Political Difference and Education


Amanda Stallbaumer

Angelo Campos, senior, and Rebecca Morrisey, principal, at the Unity Walk.

Toma Dimitriu, Reporter

Welcome to the world post-Donald.

Today, Topeka High held a “Unity Walk” in the wake of the presidential election.

Donald Trump’s victory had material implications for many at the school, with reports of students being harassed based on their race.

Students have the right to be angry.

Donald Trumps campaign rhetoric and behavior towards other people are a poignant counter example of the values on which an egalitarian and mutually supportive society are based. There is no question of the president-elect’s tendency to attack people based on their identity.

He, throughout the course of his campaign, advocated for banning people from the Middle East and building a wall to exclude all the “bad hombres” from Mexico.

He attacked numerous women based on their appearance as a way to discount their arguments, saying of Carly Fiorina, a republican primary contender, “Look at that face, would anyone vote for that?” Numerous recordings of Trump surfaced over the course of the past year in which the now-president-elect-former-reality-TV-star bragged about his lewd behavior at the expense of women. Trump has bragged about sexual assault, using grossly demeaning language to describe women. This is apparent in this conversation (credit to the Washington Post for the transcript):


“I moved on her like a bitch, but I couldn’t get there. And she was married,” Trump says. “Then all of a sudden I see her, she’s now got the big phony tits and everything. She’s totally changed her look.”

At that point in the audio, Trump and Bush appear to notice Arianne Zucker, the actress who is waiting to escort them into the soap-opera set.

“Your girl’s hot as s—, in the purple,” says Bush, who’s now a co-host of NBC’s “Today” show.

“Whoa!” Trump says. “Whoa!”

“I’ve got to use some Tic Tacs, just in case I start kissing her,” Trump says. “You know I’m automatically attracted to beautiful — I just start kissing them. It’s like a magnet. Just kiss. I don’t even wait.”

“And when you’re a star, they let you do it,” Trump says. “You can do anything.”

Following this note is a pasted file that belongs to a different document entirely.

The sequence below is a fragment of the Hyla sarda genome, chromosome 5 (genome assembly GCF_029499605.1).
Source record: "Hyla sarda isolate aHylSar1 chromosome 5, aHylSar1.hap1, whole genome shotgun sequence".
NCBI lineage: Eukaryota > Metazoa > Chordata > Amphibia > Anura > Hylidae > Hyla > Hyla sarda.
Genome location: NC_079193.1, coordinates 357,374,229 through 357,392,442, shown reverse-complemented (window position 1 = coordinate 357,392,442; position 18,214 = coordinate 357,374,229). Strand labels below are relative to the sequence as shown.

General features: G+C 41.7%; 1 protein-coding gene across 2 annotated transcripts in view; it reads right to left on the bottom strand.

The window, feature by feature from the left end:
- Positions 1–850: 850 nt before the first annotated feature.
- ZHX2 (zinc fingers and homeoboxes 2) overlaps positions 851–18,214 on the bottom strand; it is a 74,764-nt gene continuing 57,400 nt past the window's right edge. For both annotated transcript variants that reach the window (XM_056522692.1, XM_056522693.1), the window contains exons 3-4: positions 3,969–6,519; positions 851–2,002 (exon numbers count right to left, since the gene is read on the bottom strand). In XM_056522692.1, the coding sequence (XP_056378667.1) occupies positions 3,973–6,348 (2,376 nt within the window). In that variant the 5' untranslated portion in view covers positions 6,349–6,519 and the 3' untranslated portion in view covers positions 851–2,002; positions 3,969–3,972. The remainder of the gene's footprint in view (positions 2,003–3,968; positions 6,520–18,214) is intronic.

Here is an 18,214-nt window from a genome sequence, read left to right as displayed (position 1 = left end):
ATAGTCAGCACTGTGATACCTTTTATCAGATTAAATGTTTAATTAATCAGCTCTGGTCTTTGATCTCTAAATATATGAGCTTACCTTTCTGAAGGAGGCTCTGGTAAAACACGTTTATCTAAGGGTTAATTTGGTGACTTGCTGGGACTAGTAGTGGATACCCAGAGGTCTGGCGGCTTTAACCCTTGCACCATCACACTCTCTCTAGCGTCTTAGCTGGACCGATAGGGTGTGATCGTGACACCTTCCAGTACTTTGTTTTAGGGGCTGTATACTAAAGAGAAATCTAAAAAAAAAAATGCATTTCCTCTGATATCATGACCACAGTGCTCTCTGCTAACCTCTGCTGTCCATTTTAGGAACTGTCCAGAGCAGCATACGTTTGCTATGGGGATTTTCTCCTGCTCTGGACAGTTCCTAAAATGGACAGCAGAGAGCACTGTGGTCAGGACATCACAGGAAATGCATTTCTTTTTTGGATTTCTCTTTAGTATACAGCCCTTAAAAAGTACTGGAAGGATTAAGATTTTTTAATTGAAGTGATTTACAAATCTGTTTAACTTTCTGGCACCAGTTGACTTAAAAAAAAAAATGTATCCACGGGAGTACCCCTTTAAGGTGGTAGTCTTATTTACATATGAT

“Whatever you want,” says another voice, apparently Bush’s.

“Grab them by the p—y,” Trump says. “You can do anything.”


The impact of Donald’s election is not necessarily that everyone that isn’t a cisgendered, straight, white man will be discriminated against legally, but the impact of Trump’s behavior and language being validated is that these things become apparently acceptable.

In response to the election, many students took it upon themselves to speak out based on their personal beliefs. A number of organized meetings have occurred since the election, but a call for a walkout from school to protest Donald Trump by Angelo Campos got the attention of the school administration.

The response of the school to offer to support/organize a walkout is vastly damaging to the political agency of the students who wished to make a statement. The school dictates the method and the message of the demonstration. School approved signs and a silencing of angry students do nothing to affect change, and the shouting of uninspired hundreds crowds out the voices of a politically motivated few.

Students have the right to be angry.

The administration cannot be faulted for attempting to ensure the safety of its students, but the idea that the unity walk is more mature, more righteous than an authentic protest is either a façade or a delusion. To claim that a school managed unity walk is more conducive to a “learning environment” is both a mis-prioritization of classroom education over an understanding of political reality and comforting ruse to suggest to the administration that they have sufficiently addressed the tension that exists both inside and outside of the school.

Unity, which effectively translates to passivity and political homogeneity, is not a functional strategy for engaging the normalization of the rhetoric of hate, discrimination, and dehumanization and the impending potential codification of hatred, discrimination, and dehumanization.

Students should not hate each other, but no one should tolerate – or be expected to face – the sort of rhetoric that Donald Trump’s campaign has brought to the center of American politics.

Students have the right to be angry.

Denouncing hatred and having zero tolerance for racism, misogyny, or any other form of bigotry that alienates people because of their identity is crucial, but the only way to do that is to step away from institutions that tell us to quite down and focus on something else, even if its something as important as education.

Education will affect our futures, but Donald Trump is our present and the policies implemented during his presidency may be our future.

Especially for high school students, many of whom cannot yet vote, the most powerful way to shape the world is to take personal action.

The administration has immense power over students, it should absolutely never use that power to dictate what students are allowed to believe or of what they can demonstrate in support of. The domination of a student protest by the administration is even more damaging to student political agency than punishing the participants of protest that is against school policy. The administration has taken the political momentum that could be used to make a meaningful protest and used it instead to say, “Let’s all be friends.”

Students have the right to be angry.